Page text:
She said she would also like to see the landlords and owners of houses that are repeat offenders punished and an online reporting mechanism to make it easier for local people to register complaints.
Ngunan Adamu added: "We want the Universities to be supportive, to use social media to send a clear message that they are working with the council and the police as well as using other methods."
For Maggy Read it is vital that residents are involved in this process.
She said: "We have been promised actions and campaigns before that haven't happened, I think its important that residents are part of this."
Cllr Robertson Collins wants to see more action from the universities - but also says far more should be done to hold landlords to account.
She said: "I am asking three things of the universities - and in particular University of Liverpool who have so many out-of-city 'customers' here.
"First to make it fully clear to all their students that they will be living in or near established and diverse neighbourhoods, and they need to be responsible members of these communities.
"Second, if they do not behave with respect here then the universities should apply sanctions. And third, the universities must proactively investigate when complaints are made to them - they should know where their students live- and not keep referring complaints back to our over-stretched council staff."
On landlords, she added: "Student landlords make vast profits from this type of private renting: they pay no Council Tax, and their tenants' rent is guaranteed by the parents.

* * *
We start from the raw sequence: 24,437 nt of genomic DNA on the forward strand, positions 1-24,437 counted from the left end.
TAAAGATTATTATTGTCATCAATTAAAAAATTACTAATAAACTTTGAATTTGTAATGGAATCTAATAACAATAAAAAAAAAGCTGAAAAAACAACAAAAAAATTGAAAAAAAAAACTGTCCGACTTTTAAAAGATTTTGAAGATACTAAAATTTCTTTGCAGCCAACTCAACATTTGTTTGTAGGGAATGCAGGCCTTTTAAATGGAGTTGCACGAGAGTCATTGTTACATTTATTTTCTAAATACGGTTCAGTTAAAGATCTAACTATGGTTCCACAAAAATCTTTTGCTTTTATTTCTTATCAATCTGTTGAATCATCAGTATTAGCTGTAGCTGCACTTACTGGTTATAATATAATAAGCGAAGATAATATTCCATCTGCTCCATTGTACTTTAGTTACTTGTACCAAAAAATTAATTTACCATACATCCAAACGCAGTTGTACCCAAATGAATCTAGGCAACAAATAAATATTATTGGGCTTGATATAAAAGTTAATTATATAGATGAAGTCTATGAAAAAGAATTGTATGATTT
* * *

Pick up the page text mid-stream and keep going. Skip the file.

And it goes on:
"Such advantages to landlords should bring them increased responsibility for their tenants' behaviour. Landlords of course do not live in the terraced streets they own property in so do not have to hear noise all night or live with litter and over-flowing bins that such density of population brings.
"Student landlords should all be licensed by the council, currently the Tory government has not agreed a new comprehensive scheme in Liverpool so only larger properties are licensed, and they should pay a local business tax as their tenants are exempt from Council Tax."
Responding to the concerns and complaints, the University of Liverpool said it is listening to residents and will use these accounts to when working with students on these issues this year.
A University of Liverpool spokesperson said: “We know that our student community values our vibrant and diverse city and its communities.
“There are, of course, times when the concentration of people enjoying a new experience can cause issues – and this is something we are working hard to alleviate.
“The input of local residents into this process has been incredibly valuable and this is something we will build on in the coming year, especially through the newly appointed Off-Campus Student Coordinator we share with other city universities.
“We are planning to incorporate a number of resident suggestions into our work with students this year, including launching a wide-ranging communications campaign which will seek to encourage students to integrate more fully into their new communities.
"This will involve awareness raising of community issues, our Student Community Pledge which all students will be asked to sign; and connecting more of our students with local volunteering opportunities.”